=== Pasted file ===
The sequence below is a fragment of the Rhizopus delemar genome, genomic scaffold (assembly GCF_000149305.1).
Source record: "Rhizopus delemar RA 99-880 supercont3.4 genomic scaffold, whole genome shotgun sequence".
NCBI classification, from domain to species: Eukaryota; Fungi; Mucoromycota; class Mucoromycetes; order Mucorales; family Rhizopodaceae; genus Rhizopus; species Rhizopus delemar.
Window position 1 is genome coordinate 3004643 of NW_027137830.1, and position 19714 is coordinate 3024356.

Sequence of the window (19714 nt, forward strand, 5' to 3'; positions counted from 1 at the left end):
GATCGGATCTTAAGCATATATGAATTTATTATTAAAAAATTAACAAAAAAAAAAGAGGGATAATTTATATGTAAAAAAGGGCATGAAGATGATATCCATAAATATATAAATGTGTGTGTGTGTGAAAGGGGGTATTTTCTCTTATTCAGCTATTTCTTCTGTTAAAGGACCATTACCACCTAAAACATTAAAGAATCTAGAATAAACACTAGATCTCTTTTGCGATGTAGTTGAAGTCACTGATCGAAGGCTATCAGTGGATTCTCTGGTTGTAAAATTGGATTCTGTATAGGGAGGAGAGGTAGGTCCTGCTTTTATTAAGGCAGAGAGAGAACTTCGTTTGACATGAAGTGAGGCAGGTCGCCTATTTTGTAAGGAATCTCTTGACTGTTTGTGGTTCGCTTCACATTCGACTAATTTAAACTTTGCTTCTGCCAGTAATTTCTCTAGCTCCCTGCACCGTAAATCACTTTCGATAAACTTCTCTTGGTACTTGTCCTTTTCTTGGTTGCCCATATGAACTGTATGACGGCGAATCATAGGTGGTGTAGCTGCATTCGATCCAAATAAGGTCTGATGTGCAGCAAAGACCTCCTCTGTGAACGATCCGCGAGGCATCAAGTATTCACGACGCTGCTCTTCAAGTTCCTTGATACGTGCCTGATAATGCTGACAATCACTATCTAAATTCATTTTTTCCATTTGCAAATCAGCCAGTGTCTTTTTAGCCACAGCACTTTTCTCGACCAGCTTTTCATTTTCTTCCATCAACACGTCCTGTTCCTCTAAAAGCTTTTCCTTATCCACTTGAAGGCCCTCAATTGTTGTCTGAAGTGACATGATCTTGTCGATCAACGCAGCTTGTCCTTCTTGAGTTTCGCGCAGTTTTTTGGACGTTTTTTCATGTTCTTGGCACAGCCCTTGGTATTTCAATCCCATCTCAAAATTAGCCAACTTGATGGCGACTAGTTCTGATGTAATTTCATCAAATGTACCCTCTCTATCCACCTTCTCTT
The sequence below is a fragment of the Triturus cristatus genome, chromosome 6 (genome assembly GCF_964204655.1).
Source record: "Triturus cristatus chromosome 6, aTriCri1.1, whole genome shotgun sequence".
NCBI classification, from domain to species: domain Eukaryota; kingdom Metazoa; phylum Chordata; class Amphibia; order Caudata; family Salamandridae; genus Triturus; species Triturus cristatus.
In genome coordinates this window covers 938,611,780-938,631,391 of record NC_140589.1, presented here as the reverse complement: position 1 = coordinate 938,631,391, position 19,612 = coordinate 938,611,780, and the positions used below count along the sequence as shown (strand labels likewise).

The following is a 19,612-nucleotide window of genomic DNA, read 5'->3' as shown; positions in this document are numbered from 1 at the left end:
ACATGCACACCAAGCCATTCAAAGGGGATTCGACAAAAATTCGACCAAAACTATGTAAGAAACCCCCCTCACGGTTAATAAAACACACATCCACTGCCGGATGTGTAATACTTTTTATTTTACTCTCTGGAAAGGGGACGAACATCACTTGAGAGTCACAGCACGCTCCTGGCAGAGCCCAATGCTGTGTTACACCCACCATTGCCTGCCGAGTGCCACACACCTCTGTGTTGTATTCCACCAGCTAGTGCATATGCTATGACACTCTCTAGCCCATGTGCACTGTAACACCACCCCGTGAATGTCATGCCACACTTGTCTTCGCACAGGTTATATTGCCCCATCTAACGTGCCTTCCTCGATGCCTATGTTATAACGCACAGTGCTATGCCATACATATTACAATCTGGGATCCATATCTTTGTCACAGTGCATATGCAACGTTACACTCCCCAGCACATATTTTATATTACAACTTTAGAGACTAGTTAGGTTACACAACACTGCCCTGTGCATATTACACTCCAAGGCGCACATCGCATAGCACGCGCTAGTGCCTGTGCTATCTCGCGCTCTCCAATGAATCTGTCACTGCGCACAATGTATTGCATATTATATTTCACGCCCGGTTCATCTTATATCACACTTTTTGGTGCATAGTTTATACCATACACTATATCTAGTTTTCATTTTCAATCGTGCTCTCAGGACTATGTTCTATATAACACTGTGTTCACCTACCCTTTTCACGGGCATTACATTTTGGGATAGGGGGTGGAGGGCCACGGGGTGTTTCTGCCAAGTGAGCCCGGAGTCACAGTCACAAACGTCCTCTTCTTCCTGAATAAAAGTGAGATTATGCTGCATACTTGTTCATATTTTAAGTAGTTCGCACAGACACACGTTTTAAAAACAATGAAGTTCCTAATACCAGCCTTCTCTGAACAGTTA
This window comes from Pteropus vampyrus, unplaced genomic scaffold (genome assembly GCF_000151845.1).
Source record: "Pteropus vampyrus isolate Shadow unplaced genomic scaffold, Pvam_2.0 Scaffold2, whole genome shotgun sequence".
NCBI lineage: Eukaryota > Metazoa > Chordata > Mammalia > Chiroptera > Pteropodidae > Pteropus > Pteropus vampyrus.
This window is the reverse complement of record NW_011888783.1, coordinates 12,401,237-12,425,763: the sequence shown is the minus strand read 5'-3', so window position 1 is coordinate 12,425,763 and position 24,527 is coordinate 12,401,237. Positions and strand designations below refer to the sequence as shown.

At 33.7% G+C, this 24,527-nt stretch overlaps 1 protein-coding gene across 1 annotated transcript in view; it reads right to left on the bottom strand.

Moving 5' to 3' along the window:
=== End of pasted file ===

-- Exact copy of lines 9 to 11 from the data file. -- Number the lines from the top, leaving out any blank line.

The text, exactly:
NCBI classification, from domain to species: domain Eukaryota; kingdom Metazoa; phylum Chordata; class Amphibia; order Caudata; family Salamandridae; genus Triturus; species Triturus cristatus.
In genome coordinates this window covers 938,611,780-938,631,391 of record NC_140589.1, presented here as the reverse complement: position 1 = coordinate 938,631,391, position 19,612 = coordinate 938,611,780, and the positions used below count along the sequence as shown (strand labels likewise).

The following is a 19,612-nucleotide window of genomic DNA, read 5'->3' as shown; positions in this document are numbered from 1 at the left end: